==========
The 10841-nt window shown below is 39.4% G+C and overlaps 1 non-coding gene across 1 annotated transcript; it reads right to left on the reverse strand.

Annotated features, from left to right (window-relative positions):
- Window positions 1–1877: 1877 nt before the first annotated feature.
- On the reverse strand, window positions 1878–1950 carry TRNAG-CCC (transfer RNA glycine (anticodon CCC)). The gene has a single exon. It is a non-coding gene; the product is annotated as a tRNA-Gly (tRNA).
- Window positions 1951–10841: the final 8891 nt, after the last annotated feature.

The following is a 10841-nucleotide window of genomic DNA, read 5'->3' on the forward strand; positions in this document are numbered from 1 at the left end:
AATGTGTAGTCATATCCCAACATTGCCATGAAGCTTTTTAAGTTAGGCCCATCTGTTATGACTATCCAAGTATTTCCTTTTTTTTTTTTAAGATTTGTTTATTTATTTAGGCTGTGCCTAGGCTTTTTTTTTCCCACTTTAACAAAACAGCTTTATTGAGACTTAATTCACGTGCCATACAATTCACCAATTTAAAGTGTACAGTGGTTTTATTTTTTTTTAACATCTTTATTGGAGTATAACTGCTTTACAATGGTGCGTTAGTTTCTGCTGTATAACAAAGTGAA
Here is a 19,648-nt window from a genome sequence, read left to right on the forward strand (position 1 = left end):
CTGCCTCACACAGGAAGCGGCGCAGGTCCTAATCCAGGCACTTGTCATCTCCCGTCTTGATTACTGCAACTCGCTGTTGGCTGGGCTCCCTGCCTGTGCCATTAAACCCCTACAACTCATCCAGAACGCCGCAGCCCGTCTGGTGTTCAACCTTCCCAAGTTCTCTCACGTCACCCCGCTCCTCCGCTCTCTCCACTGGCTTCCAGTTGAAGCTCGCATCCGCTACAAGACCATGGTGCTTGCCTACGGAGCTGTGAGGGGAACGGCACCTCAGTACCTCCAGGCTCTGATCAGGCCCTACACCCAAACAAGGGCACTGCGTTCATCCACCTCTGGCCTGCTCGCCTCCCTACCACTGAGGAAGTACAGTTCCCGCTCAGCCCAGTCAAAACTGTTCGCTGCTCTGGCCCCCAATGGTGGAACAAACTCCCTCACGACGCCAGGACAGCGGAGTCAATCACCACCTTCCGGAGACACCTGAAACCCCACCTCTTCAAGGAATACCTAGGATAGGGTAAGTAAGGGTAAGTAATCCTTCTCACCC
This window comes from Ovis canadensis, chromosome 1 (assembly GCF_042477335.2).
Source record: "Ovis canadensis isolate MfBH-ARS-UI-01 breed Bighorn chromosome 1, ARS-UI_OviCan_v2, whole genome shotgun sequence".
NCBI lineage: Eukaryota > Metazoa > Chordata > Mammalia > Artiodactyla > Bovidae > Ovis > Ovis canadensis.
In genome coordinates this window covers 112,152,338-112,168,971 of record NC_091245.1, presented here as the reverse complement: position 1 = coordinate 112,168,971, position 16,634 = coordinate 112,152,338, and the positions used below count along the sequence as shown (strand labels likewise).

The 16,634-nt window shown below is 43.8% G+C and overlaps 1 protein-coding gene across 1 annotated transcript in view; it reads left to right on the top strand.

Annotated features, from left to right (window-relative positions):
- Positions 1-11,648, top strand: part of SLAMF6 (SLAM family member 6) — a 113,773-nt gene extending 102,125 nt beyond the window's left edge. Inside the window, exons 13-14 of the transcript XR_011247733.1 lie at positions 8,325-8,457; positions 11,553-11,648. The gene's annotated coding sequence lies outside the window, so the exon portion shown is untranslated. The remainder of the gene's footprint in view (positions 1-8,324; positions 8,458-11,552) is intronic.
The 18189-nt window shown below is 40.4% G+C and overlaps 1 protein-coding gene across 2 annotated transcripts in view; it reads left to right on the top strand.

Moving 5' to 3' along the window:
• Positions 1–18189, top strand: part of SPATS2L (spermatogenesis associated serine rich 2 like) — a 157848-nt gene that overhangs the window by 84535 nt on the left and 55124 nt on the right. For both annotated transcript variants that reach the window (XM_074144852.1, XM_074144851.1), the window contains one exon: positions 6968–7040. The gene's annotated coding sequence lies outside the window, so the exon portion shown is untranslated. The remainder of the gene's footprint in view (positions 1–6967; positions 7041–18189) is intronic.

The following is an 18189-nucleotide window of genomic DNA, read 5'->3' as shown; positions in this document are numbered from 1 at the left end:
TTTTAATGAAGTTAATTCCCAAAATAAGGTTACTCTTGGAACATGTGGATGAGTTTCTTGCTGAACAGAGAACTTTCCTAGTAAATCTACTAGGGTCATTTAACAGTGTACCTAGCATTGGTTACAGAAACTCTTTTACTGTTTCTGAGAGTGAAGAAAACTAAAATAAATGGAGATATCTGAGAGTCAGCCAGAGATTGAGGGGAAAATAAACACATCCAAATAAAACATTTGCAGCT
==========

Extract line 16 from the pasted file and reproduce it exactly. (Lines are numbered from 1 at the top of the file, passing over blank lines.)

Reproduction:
- Positions 1-11,648, top strand: part of SLAMF6 (SLAM family member 6) — a 113,773-nt gene extending 102,125 nt beyond the window's left edge. Inside the window, exons 13-14 of the transcript XR_011247733.1 lie at positions 8,325-8,457; positions 11,553-11,648. The gene's annotated coding sequence lies outside the window, so the exon portion shown is untranslated. The remainder of the gene's footprint in view (positions 1-8,324; positions 8,458-11,552) is intronic.